49. Brown, Jr. R. M. 1974. The Golgi apparatus and endomembrane system; its role in the biosynthesis, transport, and secretion of cell wall constituents in Pleurochrysis. International Symposium on Plant Cell Differentiation. Lisbon, Portugal, August 1974 (M.S. Pais, ed.). Portugal Acta Biologica 14:369-384.

49. Introduction

The biological importance of the plant cell wall has been long recognized, especially in view of its fundamental importance in the morphology, growth, and development of the plant cell (LOEWUS, 1973). As in any specialized domain of scientific research, the new advances are made as a result of the judicious choice and <<exploitation>>, of suitable experimental systems. Rigorous testing of many essential hypothetical questions relating to cell wall biogenesis have not met success using higher plant systems, yet some of the unicellular plants, i.e., the algae offer unparalleled test systems of analyzing cell wall development. Thus, a basic prerequisite for understanding and eventually elucidating mechanisms of cell wall biogenesis is coupled with the necessity of being able to clearly recognize the morphology of the cell wall constituents, not only within the intact deposited cell wall but also within the cell during the biogenic and transport phases. Most higher plant cell walls do not meet this test inasmuch as they consist of a randomly distributed cellulosic microfibrillar phase embedded within an amorphous network, usually composed of pectic substances. Such characteristic wall morphology makes it very difficult if not often impossible to complete a morphometric analysis of cell wall development. This writer certainly would not deny the impressive advances made in cell wall structure and composition (KEEGSTRA, et al., 1973), and the role of the GOLGI apparatus and other cytoplasmic organelles in cell wall deposition (NORTH-COTE and PICKETT-HEAPS, 1966; NORTHCOTE, 1972; WHALEY et al., 1972). These and other studies have contributed greatly to our understanding of cell growth and differentiation. However, many critical tests still remain before we are to understand the intracellular wall assembly sites, the dynamics of assembly and mechanisms of transport and exocytosis of cell wall constituents. The groundwork of MANTON (1966) and her colleagues (PARKE, MANTON, and CLARK, 1958) established the basis for our investigations with Pleurochrysis, a marine haptophycean alga. MANTON'S studies demonstrated the role of the GOLGI apparatus in the biosynthesis of elaborate scales. Never before had such a complex role of the GOLGI apparatus been so clearly implicated, and the challenging reports of MANTON and her colleagues stimulated this investigator to analyse and document a similar process in a heretofore previously uninvestigated alga Pleurochrysis. Professor HAROLD C. BOLD of the University of Texas suggested and encouraged a detailed ultrastructural investigation of this alga which led to the initial published report on this subject (BROWN, 1969). With the parade of technical advances in cytology, cytochemistry, and biochemistry, we have continued to make steady progress in the utilization of Pleurochrysis and related haptophycean algae as model systems for the study of cell wall biogenesis (BROWN et al., 1969; BROWN et al., 1970; BROWN and FRANKE, 1971; FRANKE and BROWN, 1971; HERTH et al., 1972; BROWN et al, 1973; BROWN, 1974.) In this communication, the basic life history of Pleurochrysis will be outlined and the biogenic pathway of scale formation will be described. Evidence supporting the role of the GOLGI apparatus and other membranes of the endomembrane system in scale biosynthesis, assembly, and exocytosis will be documented. Finally, the writer will attempt to relate what has been learned from Pleurochrysis to the more generalized process of cell wall biogenesis, particularly as it may relate to the regulation and fate of the differentiating plant cell.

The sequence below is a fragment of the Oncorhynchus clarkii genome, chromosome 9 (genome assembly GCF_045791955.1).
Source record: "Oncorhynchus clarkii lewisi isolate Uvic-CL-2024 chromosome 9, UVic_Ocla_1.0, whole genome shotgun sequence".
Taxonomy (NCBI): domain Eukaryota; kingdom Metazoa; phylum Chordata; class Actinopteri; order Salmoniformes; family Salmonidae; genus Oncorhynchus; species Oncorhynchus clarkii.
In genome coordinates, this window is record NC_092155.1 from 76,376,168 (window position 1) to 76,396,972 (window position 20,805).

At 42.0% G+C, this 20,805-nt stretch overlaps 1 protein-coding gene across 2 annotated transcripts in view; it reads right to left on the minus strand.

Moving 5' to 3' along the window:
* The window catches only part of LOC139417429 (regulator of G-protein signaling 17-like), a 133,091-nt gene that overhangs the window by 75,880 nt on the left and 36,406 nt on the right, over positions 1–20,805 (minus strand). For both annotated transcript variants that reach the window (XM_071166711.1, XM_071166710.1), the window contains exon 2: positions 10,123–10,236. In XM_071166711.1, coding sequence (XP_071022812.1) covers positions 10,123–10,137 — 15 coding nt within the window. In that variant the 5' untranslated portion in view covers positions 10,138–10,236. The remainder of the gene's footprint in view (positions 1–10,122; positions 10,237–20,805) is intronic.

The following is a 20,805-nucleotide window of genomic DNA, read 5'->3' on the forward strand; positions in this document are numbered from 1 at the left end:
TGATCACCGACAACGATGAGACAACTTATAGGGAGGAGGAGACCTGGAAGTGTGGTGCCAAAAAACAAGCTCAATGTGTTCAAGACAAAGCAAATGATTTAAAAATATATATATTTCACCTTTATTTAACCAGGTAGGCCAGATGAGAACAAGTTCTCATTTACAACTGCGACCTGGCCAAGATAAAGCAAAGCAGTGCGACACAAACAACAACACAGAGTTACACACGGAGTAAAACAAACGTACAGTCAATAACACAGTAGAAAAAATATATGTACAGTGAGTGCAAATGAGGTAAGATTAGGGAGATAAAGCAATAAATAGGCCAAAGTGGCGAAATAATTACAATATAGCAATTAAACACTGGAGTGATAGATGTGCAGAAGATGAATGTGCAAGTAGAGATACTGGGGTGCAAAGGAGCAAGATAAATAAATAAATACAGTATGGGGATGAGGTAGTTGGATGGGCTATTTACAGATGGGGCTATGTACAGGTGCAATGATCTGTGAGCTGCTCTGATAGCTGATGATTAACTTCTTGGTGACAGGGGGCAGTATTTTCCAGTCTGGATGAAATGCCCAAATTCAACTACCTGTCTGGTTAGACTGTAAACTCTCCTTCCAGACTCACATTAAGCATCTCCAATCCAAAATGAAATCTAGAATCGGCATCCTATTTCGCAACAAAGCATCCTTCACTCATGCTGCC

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Last modified 27 October 2005.
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